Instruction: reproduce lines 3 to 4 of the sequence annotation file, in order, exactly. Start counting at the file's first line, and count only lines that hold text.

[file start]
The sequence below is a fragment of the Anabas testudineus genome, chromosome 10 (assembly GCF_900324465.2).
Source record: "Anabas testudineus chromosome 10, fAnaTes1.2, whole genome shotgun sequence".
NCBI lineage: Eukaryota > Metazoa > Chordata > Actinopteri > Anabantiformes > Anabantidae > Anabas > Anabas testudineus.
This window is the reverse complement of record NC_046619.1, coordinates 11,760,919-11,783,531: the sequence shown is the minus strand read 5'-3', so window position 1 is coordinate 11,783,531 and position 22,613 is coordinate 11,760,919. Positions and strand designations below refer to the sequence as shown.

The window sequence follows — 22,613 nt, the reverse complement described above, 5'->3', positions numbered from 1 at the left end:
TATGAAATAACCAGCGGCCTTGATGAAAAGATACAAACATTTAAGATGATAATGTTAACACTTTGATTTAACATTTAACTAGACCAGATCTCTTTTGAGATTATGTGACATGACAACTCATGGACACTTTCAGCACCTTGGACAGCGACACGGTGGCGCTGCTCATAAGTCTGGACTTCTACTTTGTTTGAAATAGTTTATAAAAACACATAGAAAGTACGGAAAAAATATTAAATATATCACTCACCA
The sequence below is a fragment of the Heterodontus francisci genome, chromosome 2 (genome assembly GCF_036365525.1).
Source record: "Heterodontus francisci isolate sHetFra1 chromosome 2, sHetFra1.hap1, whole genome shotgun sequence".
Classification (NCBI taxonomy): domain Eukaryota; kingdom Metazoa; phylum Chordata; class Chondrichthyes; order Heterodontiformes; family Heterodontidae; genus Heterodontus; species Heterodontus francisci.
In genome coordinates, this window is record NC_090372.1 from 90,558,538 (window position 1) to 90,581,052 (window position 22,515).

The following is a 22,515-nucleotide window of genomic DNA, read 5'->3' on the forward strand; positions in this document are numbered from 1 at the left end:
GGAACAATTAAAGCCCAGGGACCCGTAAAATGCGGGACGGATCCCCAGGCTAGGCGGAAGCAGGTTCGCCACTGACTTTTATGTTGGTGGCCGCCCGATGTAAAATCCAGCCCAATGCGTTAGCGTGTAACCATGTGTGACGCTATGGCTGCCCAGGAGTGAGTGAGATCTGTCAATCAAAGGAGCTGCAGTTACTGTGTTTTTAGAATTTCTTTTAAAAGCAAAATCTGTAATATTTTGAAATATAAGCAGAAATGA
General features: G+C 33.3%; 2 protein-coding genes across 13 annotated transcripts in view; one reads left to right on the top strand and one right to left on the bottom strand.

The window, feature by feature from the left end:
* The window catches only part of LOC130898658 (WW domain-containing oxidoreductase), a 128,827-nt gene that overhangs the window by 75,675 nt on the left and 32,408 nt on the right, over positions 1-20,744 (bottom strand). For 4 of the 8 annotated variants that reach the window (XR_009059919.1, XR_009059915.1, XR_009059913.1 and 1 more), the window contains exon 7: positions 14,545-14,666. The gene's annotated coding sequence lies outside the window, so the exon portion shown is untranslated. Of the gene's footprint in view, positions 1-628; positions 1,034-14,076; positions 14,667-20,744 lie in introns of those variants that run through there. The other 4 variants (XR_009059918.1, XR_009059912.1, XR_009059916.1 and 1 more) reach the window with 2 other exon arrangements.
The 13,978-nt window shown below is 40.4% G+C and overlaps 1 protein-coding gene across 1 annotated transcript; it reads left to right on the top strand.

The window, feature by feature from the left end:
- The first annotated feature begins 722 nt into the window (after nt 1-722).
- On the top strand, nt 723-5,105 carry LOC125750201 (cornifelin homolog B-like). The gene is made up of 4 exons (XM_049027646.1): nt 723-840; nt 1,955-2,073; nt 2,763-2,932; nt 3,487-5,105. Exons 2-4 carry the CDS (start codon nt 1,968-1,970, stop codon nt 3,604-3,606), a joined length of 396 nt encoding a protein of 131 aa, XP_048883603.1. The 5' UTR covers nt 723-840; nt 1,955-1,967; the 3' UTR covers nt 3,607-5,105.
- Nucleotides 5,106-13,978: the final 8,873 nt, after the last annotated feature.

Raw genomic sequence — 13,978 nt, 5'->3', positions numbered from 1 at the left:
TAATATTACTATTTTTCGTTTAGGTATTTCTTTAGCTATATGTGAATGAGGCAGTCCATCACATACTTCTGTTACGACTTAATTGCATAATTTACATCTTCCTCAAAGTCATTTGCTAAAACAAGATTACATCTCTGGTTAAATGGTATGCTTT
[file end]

NCBI lineage: Eukaryota > Metazoa > Chordata > Actinopteri > Anabantiformes > Anabantidae > Anabas > Anabas testudineus.
This window is the reverse complement of record NC_046619.1, coordinates 11,760,919-11,783,531: the sequence shown is the minus strand read 5'-3', so window position 1 is coordinate 11,783,531 and position 22,613 is coordinate 11,760,919. Positions and strand designations below refer to the sequence as shown.